The Christian County Juvenile Drug Court program is always in need of financial support from the public and area organizations due to the lack of state funding in recent years.
Christian County Sheriff’s Detective Steve Tucker says it takes about $60,000 to operate the program and that half of the funding supports the salary of a coordinator.
This Sunday marked the final day of employment for Hopkinsville Salvation Army Lieutenant David Costellow, who was reassigned to another post.
Salvation Army officials have appointed Mark Czanderna to replace Lieutenant Costellow, who was reassigned to Morgantown, West Virginia after serving the less fortunate in Hopkinsville for the past couple of years.
Lieutenant Costellow says he will miss the community outreach programs that has helped the local Salvation Army assist individuals in need.
Captain Czanderna’s first day of employment at the Hopkinsville-Christian County Salvation Army is this Wednesday.
Clarksville Police are once again accepting applications for its upcoming Teen Citizens Police Academy, which is scheduled to take place next month.
The free course will take place from Monday, July 23rd through Friday, July 27th and will cover crime scene investigation, narcotics investigation, K-9 unit among other topics.
The academy is designed for teens between the ages of 13 through 17 years old and will be begin at 8 a.m. on Monday and 9 a.m. on Tuesday through Friday with pick-up times no later than 2:45 p.m. each day.
Police say the purpose of this academy is to create a better understanding between citizens and police through education.
Applications can be picked up at police headquarters located at 135 Commerce Street in downtown Clarksville.
For more information about Teen Citizens Police Academy contact Officers Joe Newman or Kenrick Harris at 931-648-0656.
When Hopkinsville City Council meets Tuesday, they will consider final reading of the municipal budgets.
Appearing recently on the Early Bird Show, Hopkinsville Mayor Dan Kemp said the operational budget for the city includes pay raises for city employees.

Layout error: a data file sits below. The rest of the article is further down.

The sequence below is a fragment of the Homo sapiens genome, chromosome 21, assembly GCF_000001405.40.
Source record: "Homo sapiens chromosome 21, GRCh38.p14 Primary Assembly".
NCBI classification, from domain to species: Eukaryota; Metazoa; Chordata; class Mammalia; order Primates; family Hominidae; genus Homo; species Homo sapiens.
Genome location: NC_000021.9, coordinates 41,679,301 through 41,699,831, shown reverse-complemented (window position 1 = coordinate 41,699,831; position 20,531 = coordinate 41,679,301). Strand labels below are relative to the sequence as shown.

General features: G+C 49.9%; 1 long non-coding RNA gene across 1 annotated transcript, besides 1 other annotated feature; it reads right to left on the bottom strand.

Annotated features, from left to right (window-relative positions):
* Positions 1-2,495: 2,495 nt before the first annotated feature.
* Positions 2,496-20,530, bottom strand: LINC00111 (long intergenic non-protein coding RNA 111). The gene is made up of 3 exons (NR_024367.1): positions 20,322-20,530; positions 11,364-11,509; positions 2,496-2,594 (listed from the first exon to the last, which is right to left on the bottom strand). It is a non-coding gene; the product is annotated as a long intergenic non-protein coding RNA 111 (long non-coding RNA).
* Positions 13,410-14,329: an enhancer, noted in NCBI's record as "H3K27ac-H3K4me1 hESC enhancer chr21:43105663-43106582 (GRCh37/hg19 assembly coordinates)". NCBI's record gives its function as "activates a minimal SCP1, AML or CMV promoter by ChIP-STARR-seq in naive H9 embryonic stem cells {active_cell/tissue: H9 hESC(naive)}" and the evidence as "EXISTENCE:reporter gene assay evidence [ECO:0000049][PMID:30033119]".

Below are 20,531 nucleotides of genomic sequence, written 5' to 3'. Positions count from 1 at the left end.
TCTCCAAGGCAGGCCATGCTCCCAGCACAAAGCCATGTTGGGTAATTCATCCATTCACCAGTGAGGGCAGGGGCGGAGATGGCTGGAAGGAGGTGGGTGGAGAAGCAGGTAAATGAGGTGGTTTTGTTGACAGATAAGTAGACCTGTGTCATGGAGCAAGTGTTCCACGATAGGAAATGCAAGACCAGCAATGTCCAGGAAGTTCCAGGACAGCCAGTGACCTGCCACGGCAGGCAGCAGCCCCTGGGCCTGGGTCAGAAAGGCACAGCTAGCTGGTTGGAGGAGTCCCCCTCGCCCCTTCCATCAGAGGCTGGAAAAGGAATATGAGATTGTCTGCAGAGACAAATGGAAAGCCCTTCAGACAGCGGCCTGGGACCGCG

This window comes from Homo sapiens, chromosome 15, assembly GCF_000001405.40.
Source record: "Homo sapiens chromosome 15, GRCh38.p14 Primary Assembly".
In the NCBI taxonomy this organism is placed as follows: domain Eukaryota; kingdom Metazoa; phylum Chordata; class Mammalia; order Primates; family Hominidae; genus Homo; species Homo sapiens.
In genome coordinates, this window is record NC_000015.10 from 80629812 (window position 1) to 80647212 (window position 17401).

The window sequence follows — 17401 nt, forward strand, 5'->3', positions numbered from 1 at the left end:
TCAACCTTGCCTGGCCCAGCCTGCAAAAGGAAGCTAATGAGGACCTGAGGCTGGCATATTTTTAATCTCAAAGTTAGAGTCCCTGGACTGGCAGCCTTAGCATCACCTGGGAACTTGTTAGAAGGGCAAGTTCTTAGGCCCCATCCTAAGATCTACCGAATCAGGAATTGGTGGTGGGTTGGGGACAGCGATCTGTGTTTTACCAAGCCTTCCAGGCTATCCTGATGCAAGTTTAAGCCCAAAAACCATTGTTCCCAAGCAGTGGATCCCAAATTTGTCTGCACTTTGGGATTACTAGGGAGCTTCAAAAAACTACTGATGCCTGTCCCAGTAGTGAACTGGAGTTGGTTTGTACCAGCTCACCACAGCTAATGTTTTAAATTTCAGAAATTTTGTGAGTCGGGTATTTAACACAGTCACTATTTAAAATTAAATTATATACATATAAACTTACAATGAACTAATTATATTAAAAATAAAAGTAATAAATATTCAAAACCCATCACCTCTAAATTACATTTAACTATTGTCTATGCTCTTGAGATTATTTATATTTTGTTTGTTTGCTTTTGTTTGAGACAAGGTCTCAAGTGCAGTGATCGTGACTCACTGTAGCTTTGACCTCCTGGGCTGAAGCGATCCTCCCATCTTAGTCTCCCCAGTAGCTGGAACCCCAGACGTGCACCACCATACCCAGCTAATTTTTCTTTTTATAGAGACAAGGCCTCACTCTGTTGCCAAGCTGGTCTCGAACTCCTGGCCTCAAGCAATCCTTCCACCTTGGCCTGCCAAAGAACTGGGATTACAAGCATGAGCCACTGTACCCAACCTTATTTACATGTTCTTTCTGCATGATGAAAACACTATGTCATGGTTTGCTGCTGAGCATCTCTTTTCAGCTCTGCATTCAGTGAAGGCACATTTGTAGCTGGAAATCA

Mayor Kemp says the capital budget includes funds for beginning construction stages of the sometimes controversial Rails to Trails Project.
The mayor believes some skeptics of the trail may come over to his side regarding the trail once they see some of it completed.
The Rails to Trails project delayed passage of a capital budget last year after detractors succeeded in removing funding in the first reading, but some returning members who were absent the first time inserted the project back in during the next meeting. Council meets at 6pm Tuesday evening at City Hall.
A court date has not been set for the local social worker indicted for mishandling records in a case that led to a Oak Grove child’s death.
41-year old Donna Monroe Currey of Elkton was indicted on one count of tampering with public records Friday by the Christian County Grand Jury, which is a Class D felony punishable by up to five years in prison.
Ms. Currey was the social worker in the case of 3-year old Alayna Adair, who was allegedly beaten to death by her father—22-year old Charles Morris of Pembroke-Oak Grove Road—last July. Adair had been to Gateway Medical Center for a previous injury and Currey is accused of including records of visits never made in the girl’s case file. Currey went so far as to say Morris appeared to be a “loving father.” The young girl would die from alleged abuse soon after.
Currey was also the caseworker for 9-year old Amy Dye, who was allegedly murdered by her brother February 4th of last year near their Dogwood Road home near Trenton. The state’s handling of that case has been widely criticized as well, though no charges against Currey—who was working from the Elkton state office at that time—have ever been filed regarding that situation.